They say the devil is in the details, and all too often, so is the propaganda.

The old expression, “the devil is in the details,” certainly applies to propaganda.  Writers, editors, publishers, photographers, filmmakers and illustrators often will pretend to be objective in their communication while loading up the details with images, statements and facts that support the hidden message they want to make.  As frequent OpEdge readers will note, the process of putting the message in the details is what I call “creating an ideological subtext.” Sometimes, a piece is full of these details, while other times, the writer (or visual communicator) adds an ideological detail in an offhand, almost gratuitous manner. 

Many months ago, I gave several examples of using photos to make an ideological message without saying a word, in September 2009 and August 2009

Today, there are two examples of embedding ideological detail into written news on the front page of the business section of today’s New York Times.  In both cases, the writer(s) goes so far out of the way to add the propaganda note that the detail stands out almost like a daub of red paint on a canvas that is otherwise entirely gray and white:

In “Fed Adopts Washington Tactics to Combat Critics,” Sewell Chan starts the second paragraph (and second sentence) with this tidy little list: “Caught off guard by accusations from Congressional Republicans, Sarah Palin, Tea Party activists and conservative economists, the central bank and its chairman, Ben S. Bernanke, are pushing back….  It’s another easy SAT test question—which doesn’t belong?  The answer, of course, is Sarah Palin, whose standing in the discussion is the same as Mitt Romney’s, Tim Pawlenty or Newt Gringrich, other contenders for the Republican presidential nomination in 2012.  In fact, her views, as illogical and uninformed as they are, are probably worth less on this issue than those of Mittman, Timmy and the neutered Grinch.  But by throwing her name into the mix of critics, Chan continues the mainstream media’s campaign to raise Palin’s stature and make her into a national leader, whose opinions on every issue count.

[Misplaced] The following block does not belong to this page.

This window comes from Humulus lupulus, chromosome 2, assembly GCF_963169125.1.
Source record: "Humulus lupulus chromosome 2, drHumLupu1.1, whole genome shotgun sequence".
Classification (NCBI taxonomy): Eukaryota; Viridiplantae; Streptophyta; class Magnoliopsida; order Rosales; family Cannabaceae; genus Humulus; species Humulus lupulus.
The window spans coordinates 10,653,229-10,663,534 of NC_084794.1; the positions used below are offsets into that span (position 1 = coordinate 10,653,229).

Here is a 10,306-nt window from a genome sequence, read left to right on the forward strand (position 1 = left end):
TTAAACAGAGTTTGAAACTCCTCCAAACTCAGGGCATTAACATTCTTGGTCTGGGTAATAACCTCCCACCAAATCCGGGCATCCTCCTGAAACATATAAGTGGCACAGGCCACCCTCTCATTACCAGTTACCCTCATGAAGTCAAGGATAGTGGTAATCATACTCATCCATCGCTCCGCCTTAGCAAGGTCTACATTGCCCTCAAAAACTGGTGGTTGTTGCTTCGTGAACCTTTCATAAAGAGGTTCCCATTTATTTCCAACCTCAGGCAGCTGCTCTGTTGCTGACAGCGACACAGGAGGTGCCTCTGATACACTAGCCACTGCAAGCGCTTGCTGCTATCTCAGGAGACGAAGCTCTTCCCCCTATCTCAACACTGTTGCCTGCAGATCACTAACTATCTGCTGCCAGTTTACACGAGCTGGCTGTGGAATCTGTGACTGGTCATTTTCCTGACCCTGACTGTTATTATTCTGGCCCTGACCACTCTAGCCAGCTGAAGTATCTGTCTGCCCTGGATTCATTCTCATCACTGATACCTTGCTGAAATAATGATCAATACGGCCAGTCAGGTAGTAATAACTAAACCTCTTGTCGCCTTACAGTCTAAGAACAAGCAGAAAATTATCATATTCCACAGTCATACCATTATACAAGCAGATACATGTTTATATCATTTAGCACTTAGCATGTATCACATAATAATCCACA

In a story about the possible sale of J. Crew that many other newspapers including the St. Louis Dispatch ran unchanged from the Times article, the writing team of Michael J. de la Merced and Andrew Ross Sorkin take a weird back-handed slap at our first lady: “J. Crew, the clothier of choice for the likes of Michelle Obama, is near a deal to sell itself for about $2.8 billion to the buyout firms….” The expression, “…the likes of…” is always negative, as in, “we don’t like the likes of you around here,” which many will recognize as a line of dialogue from a large number of movies about the old West.  Always unstated in this expression is the reason why the speaker does not like the type of person about whom they are talking.  In the case of our first lady, it could mean “upscale” or even “fashionable;” I believe, however, that a large number of people who read this expression will think, “Uppity N-word.”  But whatever association comes to mind, the expression always has a negative context.  In a story about a possible acquisition, the use of “the likes of” is completely out-of-context and a snide back swipe at our President through his wife. 

I’m not questioning the value to the news story of stating that the first lady likes the products, but the writers could have used any number of other expressions to communicate that “gee-whiz” fact without a subtle slam at the first family.  They could have written, for example, “J. Crew, the clothier of choice for Michelle Obama…” or “J. Crew, the clothier of choice for many upscale professionals including our first lady…”

Since it’s the de facto national newspaper of record and has a liberal reputation in its editorial policy, I like to use the New York Times as exhibit A whenever I write about ideological subtext that supports a right-wing worldview.   But every mainstream media outlet does it.

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